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Turkish President Recep Tayyip Erdogan
The EU is stringing Turkey along over the question of EU membership: ErdoganImage: picture-alliance/AA/Turkish Presidency/Handout/Y. Bulbul

Germany: Hundreds of Turkish officials seek asylum

October 14, 2017

Some 600 senior-ranked Turkish officials have sought asylum in Germany since last year’s coup attempt in Turkey, according to a Berlin newspaper. The number highlights the growing uncertainty in the country.


Germany's Funke media group, which includes the Berliner Morgenpost, reported Saturday that the more than 600 asylum applicants comprised 250 persons with Turkish diplomatic passports and 380 with identity papers showing them to be senior Turkish public servants.

Last year's coup attempt, blamed by Turkish President Recep Tayyip Erdogan on US-based cleric Fethullah Gulen, was followed by the arrests of 50,000 people in Turkey and 150,000 sackings and suspensions in the military, public and private sectors.

The Berliner Morgenpost said it had obtained the figures from Germany's Interior Ministry, which last month said 196 Turks with diplomatic passports had been granted asylum in Germany.

That count did not include members of Turkey's military, including NATO attaches, who have also sought asylum.

Read more: Turkey's purged military officers stuck in limbo one year after failed coup

Judicial independence at risk

Strains have emerged in the traditional good relations between Ankara and Berlin over the German government's refusal to extradite asylum seekers, outrage over Turkey's prosecution of dozens of detained German citizens, including journalists, and Erdogan's April referendum to expand his powers.

Turkish President Recep Tayyip Erdogan
The EU is stringing Turkey along over the question of EU membership: ErdoganImage: picture-alliance/AA/Turkish Presidency/Handout/Y. Bulbul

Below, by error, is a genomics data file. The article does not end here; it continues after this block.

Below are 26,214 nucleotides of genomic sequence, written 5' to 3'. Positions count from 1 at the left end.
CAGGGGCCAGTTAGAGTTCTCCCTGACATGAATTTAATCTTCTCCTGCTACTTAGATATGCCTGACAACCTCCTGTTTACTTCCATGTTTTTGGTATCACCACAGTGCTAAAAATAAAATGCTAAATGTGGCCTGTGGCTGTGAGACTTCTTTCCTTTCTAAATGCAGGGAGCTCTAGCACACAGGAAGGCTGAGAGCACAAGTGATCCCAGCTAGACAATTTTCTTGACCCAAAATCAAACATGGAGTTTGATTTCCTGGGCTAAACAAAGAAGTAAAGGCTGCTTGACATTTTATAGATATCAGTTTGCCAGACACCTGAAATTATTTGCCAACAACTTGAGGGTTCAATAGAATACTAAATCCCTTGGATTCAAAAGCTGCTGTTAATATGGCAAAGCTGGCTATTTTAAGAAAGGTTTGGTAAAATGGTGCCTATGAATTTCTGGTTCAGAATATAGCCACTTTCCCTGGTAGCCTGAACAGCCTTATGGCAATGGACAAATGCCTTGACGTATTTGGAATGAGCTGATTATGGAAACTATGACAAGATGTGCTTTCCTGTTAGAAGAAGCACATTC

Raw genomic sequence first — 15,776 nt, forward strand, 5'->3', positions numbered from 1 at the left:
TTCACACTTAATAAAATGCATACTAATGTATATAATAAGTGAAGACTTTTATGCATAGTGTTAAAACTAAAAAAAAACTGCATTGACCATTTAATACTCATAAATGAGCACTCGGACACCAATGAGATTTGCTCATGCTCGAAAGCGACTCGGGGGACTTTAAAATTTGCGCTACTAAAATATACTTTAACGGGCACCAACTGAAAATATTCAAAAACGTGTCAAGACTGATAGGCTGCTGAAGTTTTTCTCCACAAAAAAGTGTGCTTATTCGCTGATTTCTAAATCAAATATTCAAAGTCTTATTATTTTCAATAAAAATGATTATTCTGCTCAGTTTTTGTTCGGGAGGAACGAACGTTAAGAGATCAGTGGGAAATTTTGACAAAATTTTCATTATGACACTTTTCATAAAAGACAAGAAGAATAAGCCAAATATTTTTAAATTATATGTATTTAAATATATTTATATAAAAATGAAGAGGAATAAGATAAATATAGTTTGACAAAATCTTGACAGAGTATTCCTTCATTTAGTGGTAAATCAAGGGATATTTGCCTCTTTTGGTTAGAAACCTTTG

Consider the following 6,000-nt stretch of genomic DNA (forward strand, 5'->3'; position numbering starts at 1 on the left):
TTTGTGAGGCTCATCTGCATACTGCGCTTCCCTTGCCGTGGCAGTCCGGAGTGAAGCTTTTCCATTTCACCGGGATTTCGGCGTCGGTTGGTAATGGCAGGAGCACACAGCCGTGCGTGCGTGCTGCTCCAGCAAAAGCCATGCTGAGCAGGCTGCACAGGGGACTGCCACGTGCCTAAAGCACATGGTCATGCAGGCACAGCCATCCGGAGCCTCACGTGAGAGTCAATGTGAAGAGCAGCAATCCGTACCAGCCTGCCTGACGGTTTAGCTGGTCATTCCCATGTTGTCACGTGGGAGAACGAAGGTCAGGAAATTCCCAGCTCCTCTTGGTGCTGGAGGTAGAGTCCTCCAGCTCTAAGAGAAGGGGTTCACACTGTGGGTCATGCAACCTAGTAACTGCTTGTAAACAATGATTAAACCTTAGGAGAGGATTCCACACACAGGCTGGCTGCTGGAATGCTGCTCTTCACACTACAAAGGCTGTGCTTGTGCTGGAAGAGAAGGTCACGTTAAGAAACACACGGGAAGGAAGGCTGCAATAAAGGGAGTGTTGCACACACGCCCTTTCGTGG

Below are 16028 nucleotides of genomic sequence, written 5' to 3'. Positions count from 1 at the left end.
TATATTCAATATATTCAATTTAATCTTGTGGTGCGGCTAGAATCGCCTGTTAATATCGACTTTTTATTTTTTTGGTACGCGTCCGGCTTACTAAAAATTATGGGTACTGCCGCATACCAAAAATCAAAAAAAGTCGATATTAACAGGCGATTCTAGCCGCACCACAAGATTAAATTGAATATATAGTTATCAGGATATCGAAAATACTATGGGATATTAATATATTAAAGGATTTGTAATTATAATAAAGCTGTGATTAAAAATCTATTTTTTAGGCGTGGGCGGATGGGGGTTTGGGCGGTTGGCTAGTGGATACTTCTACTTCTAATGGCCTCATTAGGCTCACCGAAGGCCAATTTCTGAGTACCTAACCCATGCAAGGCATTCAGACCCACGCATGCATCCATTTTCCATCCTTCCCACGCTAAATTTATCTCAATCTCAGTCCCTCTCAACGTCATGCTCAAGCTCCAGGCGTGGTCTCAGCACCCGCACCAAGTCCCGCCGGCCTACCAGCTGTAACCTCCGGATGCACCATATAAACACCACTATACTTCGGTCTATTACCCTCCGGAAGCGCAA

Read more: Turkey's prosecution of German journalist Mesale Tolu 'unlawful'

The Berliner Morgenpost quoted the executive director of the German Association of Judges, Sven Rebehn, as saying that hardly any judicial independence remained in Turkey to exercise controls over Erdogan.

"Thousands of judges and state attorneys have been dismissed and some taken into detention. They have been replaced by government-allied jurists, who are appointed after crash courses," he said.

"As a result, an effective, constitutional legal control of the Erdogan regime through an independent judiciary is largely inconceivable. It's to be feared that the Turkish president will continue to dismantle Turkey's civil society unperturbed."

Bildcombo Yücel Tolu Steudtner
Held by Turkey: German journalists Deniz Yücel (left), Mesale Tolu (center) and rights advocate Peter SteudtnerImage: picture-alliance/dap/Zentralbild/K. Schindler/privat/TurkeyRelease Germany

Erdogan: EU must make up its mind

In a speech to his Justice and Development Party (AKP) on Friday, Erdogan demanded that the EU at its Brussels summit next week make a decision on Ankara's longstanding bid for accession to the 28-nation bloc.

"Still they string us along. But we will be patient. We say: It will be not us, but you who leaves the ring," Erdogan told his AKP executive.

Germany is home to some 3 million people of Turkish descent and has been a major trading partner and tourist destination for Germans.

Dilek Yücel speaks to DW about jailed journalist, Deniz

ipj/cmk (dpa, Reuters, AFP)

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